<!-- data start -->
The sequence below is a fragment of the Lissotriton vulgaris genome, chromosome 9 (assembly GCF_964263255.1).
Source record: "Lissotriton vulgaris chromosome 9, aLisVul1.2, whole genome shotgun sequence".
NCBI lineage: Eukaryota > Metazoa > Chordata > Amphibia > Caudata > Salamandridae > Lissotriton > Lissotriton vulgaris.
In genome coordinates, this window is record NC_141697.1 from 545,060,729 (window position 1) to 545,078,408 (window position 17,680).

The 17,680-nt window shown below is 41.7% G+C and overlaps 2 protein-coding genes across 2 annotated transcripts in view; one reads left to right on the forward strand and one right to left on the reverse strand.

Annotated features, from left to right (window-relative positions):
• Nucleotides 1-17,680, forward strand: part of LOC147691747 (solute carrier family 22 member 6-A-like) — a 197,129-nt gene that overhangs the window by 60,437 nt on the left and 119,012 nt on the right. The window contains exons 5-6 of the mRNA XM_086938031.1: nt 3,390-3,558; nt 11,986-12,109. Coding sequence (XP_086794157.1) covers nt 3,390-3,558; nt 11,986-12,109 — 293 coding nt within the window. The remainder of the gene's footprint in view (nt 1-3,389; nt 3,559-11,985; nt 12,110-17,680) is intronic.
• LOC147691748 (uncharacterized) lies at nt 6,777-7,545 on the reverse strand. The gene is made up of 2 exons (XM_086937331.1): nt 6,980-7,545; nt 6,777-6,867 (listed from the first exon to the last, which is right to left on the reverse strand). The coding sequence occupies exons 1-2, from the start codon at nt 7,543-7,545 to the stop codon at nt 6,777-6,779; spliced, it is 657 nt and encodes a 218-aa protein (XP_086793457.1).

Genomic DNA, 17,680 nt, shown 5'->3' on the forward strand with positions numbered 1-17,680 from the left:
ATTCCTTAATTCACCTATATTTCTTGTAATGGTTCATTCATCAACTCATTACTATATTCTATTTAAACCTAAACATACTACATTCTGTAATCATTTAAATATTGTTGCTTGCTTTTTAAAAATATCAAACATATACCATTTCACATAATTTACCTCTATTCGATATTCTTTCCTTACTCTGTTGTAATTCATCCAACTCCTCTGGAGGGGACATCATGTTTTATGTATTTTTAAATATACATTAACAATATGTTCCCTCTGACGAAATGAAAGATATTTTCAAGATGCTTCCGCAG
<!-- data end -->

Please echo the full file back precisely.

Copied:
The sequence below is a fragment of the Lissotriton vulgaris genome, chromosome 9 (assembly GCF_964263255.1).
Source record: "Lissotriton vulgaris chromosome 9, aLisVul1.2, whole genome shotgun sequence".
NCBI lineage: Eukaryota > Metazoa > Chordata > Amphibia > Caudata > Salamandridae > Lissotriton > Lissotriton vulgaris.
In genome coordinates, this window is record NC_141697.1 from 545,060,729 (window position 1) to 545,078,408 (window position 17,680).

The 17,680-nt window shown below is 41.7% G+C and overlaps 2 protein-coding genes across 2 annotated transcripts in view; one reads left to right on the forward strand and one right to left on the reverse strand.

Annotated features, from left to right (window-relative positions):
• Nucleotides 1-17,680, forward strand: part of LOC147691747 (solute carrier family 22 member 6-A-like) — a 197,129-nt gene that overhangs the window by 60,437 nt on the left and 119,012 nt on the right. The window contains exons 5-6 of the mRNA XM_086938031.1: nt 3,390-3,558; nt 11,986-12,109. Coding sequence (XP_086794157.1) covers nt 3,390-3,558; nt 11,986-12,109 — 293 coding nt within the window. The remainder of the gene's footprint in view (nt 1-3,389; nt 3,559-11,985; nt 12,110-17,680) is intronic.
• LOC147691748 (uncharacterized) lies at nt 6,777-7,545 on the reverse strand. The gene is made up of 2 exons (XM_086937331.1): nt 6,980-7,545; nt 6,777-6,867 (listed from the first exon to the last, which is right to left on the reverse strand). The coding sequence occupies exons 1-2, from the start codon at nt 7,543-7,545 to the stop codon at nt 6,777-6,779; spliced, it is 657 nt and encodes a 218-aa protein (XP_086793457.1).

Genomic DNA, 17,680 nt, shown 5'->3' on the forward strand with positions numbered 1-17,680 from the left:
ATTCCTTAATTCACCTATATTTCTTGTAATGGTTCATTCATCAACTCATTACTATATTCTATTTAAACCTAAACATACTACATTCTGTAATCATTTAAATATTGTTGCTTGCTTTTTAAAAATATCAAACATATACCATTTCACATAATTTACCTCTATTCGATATTCTTTCCTTACTCTGTTGTAATTCATCCAACTCCTCTGGAGGGGACATCATGTTTTATGTATTTTTAAATATACATTAACAATATGTTCCCTCTGACGAAATGAAAGATATTTTCAAGATGCTTCCGCAG